This book is a collection of 11 short fictional stories, which were originally published in various literary magazines. The author is Alex Mindt who studied writing at Columbia University and who now works in New York. Reportedly he's lived in every region of the United States and has held about 50 or so jobs, including carpenter, truck driver and nanny. Reading these stories you certainly get a sense that this author does indeed have a wide array of experiences and how he relates them makes them feel all the more personal.
MALE OF THE SPECIES examines 11 situations involving a father and his child. Whether it's the father or whether it's the child, each story revolves around some strain in the relationship, usually resulting from some illusion that has been established in a mirror that must be shattered. Young or old, black or white, it doesn't matter. Each story is a test of the power of the father-child dynamic, and how a father-child bond can be very strong and very important.
Each tale is breezy. You can read them in no time. Strangely, the very first tale, which won Mindt a literary prize, is probably my least favorite of all the tales. Though it's well written, all of it is composed, as if an internal dialogue. It's not as compelling to me as the later stories. It involves an old Mexican immigrant who is invited to his daughter's lesbian wedding. While that may sound interesting, it basically turns into a road trip story where the old Mexican keeps talking to his dead wife in his mind as he's trucked along by a crazed gringo with marital issues.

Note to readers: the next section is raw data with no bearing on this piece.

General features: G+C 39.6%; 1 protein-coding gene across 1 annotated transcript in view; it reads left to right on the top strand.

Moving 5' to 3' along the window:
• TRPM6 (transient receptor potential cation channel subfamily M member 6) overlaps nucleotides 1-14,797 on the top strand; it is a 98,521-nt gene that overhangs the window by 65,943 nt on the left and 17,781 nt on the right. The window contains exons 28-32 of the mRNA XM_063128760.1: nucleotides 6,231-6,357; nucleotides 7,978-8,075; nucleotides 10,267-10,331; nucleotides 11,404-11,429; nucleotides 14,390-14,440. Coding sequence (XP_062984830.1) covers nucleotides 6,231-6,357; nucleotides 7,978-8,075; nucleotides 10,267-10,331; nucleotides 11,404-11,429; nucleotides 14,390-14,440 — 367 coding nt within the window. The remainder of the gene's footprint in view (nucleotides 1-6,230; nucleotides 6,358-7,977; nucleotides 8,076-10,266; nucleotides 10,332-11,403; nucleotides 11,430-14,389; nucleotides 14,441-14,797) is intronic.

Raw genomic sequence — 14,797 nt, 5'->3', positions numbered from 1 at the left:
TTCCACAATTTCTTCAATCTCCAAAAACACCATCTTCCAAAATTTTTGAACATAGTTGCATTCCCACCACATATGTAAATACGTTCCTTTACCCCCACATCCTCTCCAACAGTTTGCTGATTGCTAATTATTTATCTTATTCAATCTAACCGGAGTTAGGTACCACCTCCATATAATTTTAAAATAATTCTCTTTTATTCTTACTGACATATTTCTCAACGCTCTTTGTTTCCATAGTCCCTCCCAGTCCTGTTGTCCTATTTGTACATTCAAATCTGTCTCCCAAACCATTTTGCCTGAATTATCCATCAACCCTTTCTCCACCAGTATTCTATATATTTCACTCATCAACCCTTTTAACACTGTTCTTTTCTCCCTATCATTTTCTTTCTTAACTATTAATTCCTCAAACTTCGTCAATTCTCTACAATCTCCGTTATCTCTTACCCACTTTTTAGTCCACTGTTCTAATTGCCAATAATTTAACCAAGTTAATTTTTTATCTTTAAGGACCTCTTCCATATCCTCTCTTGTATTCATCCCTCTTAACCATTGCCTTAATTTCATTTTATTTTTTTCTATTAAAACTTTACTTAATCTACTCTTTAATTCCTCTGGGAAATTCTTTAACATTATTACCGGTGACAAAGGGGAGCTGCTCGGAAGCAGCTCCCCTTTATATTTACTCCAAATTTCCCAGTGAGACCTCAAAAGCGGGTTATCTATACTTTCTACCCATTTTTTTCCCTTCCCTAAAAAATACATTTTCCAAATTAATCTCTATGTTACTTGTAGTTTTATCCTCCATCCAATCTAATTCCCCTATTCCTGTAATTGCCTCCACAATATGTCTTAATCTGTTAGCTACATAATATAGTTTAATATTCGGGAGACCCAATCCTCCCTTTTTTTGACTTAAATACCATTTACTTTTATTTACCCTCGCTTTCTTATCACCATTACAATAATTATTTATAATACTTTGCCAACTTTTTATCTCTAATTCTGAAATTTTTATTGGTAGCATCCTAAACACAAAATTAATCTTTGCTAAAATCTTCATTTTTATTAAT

The second story "Reception" is fun in that it takes a turn you don't expect when a son feels that his father blames him for the death of his mother during an ice storm. The father hasn't spoken to his son since the wife's death and now the son wants to play matchmaker and fix his father up with a neighbor whose husband left her. All this while the boy's uncle retrieves road-kill, plays the harmonica, and listens to a CB radio. It's a cute story.
But, by far, my favorite story is the fourth one called "An Artist At Work." It involves around a black family living in a nice, wealthy, suburban neighborhood that is perturbed as they wake up to find a burning cross outside their house, on their front lawn one night. What's most perturbing to the patriarch is that the burning cross was placed there, not by a racist neighbor but by his own son. What follows is probably one of the most fascinating examinations of race relations with a new twist on it that I've ever seen or read.
The fifth tale "Male of the Species" is particularly fascinating, as it puts a new spin on the Friday Night Lights scenario, as a father living in Texas has to give a failing grade to a star high school football player, much to the chagrin of the entire town and much to their threat of physical violence.
From there Mindt jumps from Las Vegas to Idaho to southern California to Vermont to Washington State to Nebraska to show us a flock of migrating sandhill cranes. No matter the place, Mindt has an eye for nature and appreciation of surroundings. He frequently uses the technique of flashbacks and having something that is occurring in a character's past run parallel to a crucial event in his or her present.
Mindt is not afraid to take on controversial issues like immigration and homosexuality. He's not even afraid to pose in his characters minds the horrible idea that maybe having kids for some is a mistake and maybe they don't always turn out to be great fathers, but they simply do what they can. It's just amazing collection.
Five Stars out of Five.
Hardcover: 239 pages.